I have followed the Archers on Radio 4 since the mid 1980s, the last twenty years or so through the weekly podcast. It is the only ‘soap’ I have followed since I gave up on Coronation Street when it started increasing the number of episodes each week many, many years ago.
Soaps are supposed to be enjoyable entertainment, combining drama with a fun insight into the lives of people you don’t really know. In a sense, watching a soap makes you a voyeur. When the soap starts to take over your leisure time by increasing the number and lengths of episodes it encroaches so much on your real life that it becomes a constrictor on your home and social activities.
Okay, that has been mitigated a little by Sky+ which allows you to record episodes to watch at your leisure, but it is still eating deeper and deeper into your family life. That is why I gave up on TV soaps. They took too much of my spare time.
I continued to enjoy the Archers because it has never varied its six, fifteen minute episodes and they are accumulated to produce a ninety minute weekly omnibus. I tended to listen when I was cooking or in the gym.
The problem with the Archers is not its length or any intrusion into day to day life, but its storylines.
I understand that new producers and directors were pulled in from TV soaps and since that happened there has been a deterioration. Over the last twelve months the deterioration has been like falling over a cliff.
Before getting on to the script faults I should mention that over the last months the actual acting has been deteriorating with even such stalwarts as Brian Aldridge sounding as if he is in a studio instead of a farm kitchen. This is also very noticeable in other sequences of dialogue. New characters are particularly bad on occasion and it sounds as if the studio time has been reduced to cut costs so fewer attempts to get it right. A recent sequence in The Bull was abysmal. You can put up with this occasionally if the story is good and that is the real problem. Once the story begins to fail, all of the other faults grow in stature.
Archers stories have tended to be pretty realistic, but the new regime obviously felt that realism was not enough, they wanted to add more to it with an increasing number of cliff-hangers and unlikely scenarios.
However, behind it all was the constancy of farming and the business of running farms. It is its key appeal.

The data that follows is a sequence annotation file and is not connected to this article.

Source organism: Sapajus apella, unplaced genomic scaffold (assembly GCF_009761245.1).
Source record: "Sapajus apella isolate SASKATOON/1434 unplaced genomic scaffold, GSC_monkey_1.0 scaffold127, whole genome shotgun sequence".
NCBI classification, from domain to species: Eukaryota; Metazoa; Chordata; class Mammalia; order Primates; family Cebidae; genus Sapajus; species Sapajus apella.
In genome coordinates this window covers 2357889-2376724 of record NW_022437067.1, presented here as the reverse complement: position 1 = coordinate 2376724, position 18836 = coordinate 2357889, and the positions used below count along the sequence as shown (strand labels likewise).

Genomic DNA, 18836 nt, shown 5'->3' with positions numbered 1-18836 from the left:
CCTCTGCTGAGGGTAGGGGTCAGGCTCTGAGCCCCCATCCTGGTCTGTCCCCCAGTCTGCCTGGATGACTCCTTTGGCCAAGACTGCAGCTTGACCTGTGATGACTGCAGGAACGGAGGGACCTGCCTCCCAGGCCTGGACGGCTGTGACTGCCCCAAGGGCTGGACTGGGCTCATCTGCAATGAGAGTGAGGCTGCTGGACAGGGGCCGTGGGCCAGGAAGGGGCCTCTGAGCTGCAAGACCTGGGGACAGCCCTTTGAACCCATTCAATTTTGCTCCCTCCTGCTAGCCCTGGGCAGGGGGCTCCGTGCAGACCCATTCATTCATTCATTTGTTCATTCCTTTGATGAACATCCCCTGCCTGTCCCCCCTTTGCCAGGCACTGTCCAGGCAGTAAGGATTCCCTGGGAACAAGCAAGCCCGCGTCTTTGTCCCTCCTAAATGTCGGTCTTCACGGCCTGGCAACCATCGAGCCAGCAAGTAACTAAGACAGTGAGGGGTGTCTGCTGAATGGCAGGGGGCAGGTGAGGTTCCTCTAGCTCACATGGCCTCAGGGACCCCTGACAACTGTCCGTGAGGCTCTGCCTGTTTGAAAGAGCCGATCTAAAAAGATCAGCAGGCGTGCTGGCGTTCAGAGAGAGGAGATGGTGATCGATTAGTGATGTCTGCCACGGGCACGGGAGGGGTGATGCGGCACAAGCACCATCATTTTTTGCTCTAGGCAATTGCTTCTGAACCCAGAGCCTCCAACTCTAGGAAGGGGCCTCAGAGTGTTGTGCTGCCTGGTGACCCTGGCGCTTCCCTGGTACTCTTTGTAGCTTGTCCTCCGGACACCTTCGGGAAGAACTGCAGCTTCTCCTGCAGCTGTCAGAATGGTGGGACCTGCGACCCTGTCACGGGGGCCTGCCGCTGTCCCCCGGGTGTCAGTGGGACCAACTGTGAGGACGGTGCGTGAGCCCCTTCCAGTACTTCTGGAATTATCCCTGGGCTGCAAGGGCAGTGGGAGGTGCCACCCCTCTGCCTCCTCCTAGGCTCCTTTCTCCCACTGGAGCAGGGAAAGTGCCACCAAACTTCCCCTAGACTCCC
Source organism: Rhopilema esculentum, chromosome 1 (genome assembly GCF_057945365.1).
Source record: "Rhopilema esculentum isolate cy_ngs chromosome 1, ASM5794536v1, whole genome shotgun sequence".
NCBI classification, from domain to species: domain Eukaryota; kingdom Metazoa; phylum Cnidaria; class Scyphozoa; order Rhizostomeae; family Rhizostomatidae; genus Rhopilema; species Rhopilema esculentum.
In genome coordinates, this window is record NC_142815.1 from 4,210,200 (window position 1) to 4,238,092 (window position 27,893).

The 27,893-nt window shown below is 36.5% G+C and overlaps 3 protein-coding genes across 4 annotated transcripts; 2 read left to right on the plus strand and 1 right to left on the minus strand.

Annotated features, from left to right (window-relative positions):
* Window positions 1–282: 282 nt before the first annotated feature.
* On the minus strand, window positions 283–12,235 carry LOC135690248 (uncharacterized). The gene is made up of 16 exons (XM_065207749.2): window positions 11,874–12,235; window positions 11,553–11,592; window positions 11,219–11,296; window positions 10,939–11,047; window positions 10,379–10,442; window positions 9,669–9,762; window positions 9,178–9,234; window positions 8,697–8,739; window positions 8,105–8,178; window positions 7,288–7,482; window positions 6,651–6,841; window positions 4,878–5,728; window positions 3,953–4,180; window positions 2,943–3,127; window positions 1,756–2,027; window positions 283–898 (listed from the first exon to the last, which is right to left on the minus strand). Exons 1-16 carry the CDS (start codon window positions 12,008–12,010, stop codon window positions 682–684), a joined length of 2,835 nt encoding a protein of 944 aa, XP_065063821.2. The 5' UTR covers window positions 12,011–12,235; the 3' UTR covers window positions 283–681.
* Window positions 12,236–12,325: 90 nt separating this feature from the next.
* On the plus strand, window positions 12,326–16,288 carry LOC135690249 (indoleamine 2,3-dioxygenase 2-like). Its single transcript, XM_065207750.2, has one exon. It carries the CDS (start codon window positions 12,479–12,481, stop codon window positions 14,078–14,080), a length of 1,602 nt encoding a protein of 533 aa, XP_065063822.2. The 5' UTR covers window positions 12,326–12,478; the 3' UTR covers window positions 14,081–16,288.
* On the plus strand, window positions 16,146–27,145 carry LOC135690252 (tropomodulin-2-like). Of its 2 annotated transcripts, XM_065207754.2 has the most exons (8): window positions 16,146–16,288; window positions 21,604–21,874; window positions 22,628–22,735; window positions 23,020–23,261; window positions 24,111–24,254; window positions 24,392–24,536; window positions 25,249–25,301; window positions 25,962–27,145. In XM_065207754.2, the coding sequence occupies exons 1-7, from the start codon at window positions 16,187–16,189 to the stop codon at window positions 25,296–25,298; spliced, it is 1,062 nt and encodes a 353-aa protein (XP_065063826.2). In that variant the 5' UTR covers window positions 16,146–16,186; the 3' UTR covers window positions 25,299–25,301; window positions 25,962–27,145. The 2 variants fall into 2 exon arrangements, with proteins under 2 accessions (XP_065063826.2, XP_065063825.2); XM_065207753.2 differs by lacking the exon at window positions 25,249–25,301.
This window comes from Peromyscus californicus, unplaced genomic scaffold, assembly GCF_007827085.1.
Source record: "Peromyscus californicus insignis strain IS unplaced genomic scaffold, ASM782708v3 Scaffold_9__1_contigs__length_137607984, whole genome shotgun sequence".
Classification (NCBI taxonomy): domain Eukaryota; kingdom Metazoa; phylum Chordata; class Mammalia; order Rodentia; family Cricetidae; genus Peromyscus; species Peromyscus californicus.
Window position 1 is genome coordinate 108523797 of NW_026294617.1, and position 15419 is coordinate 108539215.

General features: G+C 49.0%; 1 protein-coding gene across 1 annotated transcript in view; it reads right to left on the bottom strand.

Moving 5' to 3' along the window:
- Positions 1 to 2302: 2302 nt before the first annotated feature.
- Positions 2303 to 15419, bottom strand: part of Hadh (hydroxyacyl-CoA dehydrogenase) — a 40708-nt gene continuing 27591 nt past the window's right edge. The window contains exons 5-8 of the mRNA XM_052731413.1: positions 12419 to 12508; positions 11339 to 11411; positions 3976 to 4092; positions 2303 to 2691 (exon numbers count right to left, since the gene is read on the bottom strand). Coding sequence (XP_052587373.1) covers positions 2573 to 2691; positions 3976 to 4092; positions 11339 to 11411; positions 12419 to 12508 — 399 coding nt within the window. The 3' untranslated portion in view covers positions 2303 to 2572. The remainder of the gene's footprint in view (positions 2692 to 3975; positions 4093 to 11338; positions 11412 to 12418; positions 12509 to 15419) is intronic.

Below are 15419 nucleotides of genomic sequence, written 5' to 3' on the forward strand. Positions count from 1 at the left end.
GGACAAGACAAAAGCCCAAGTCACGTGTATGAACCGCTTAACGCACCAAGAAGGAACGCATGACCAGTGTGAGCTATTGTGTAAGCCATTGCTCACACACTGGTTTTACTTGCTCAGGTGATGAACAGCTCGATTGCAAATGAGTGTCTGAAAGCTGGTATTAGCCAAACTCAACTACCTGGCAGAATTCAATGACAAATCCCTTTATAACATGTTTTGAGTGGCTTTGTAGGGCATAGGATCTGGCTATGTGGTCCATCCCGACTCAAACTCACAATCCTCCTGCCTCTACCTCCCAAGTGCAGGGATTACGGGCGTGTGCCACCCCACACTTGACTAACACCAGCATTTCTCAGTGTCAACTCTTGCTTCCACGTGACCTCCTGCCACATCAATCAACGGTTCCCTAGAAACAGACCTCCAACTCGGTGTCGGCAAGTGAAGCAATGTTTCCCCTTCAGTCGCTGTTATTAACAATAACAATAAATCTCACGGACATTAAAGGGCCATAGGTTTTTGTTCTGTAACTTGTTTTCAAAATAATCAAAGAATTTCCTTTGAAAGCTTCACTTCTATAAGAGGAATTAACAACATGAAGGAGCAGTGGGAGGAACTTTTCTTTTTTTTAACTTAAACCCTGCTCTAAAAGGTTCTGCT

We enter the last couple of years and things start to change:
- An eminently suited couple, Tom & Kirsty are split asunder. This is achieved by Tom deciding, on his wedding day, to abandon her at the altar. There was no reason for it within the storyline and it was totally contrived.
- He then goes on to abandon his business, built and grown through years of work, abandons his family and vanishes to the other side of the Atlantic. When he returned it seemed to have affected his voice, but all soaps have to change cast members and if all of that were contrived to hide that the actor had changed it was a damn silly way of going about it.
- No businessman would have left his growing business in that way. It was total nonsense.
- Rob (a control freak) entered the scene around then and I actually don’t have a problem with him. Good character, a puzzle, but an interesting storyline. However his influence on Helen, who became his wife, caused her to lose all semblance of sensibility. Causing her shop to fall into losses and close. In the past she has always been a strong enough character to ensure she spoke her mind. The writers should have continued with her strength of character and developed the effect of Rob upon her over a longer period – why all in a year, why not over a decade – this is the Archers, not a Dr Who miniseries! We ended up with an unrealistic business closure.
- In the meantime, the idea of the farm shop enters the storyline. Again good and we all know how strongly Pat, Tony, Tom and Helen feel about organics. They are also strong personalities yet they are letting Rob walk all over them. Rob is not a retailer and proves it continually. There should have been a real argument about it already, but the writers seem to be postponing it. Pat and Tom would not stand for what is happening with the shop – they are business people. They would have been talking about it and then would have thrashed it out. The writers are dragging it out unnecessarily. As a businessman I know this.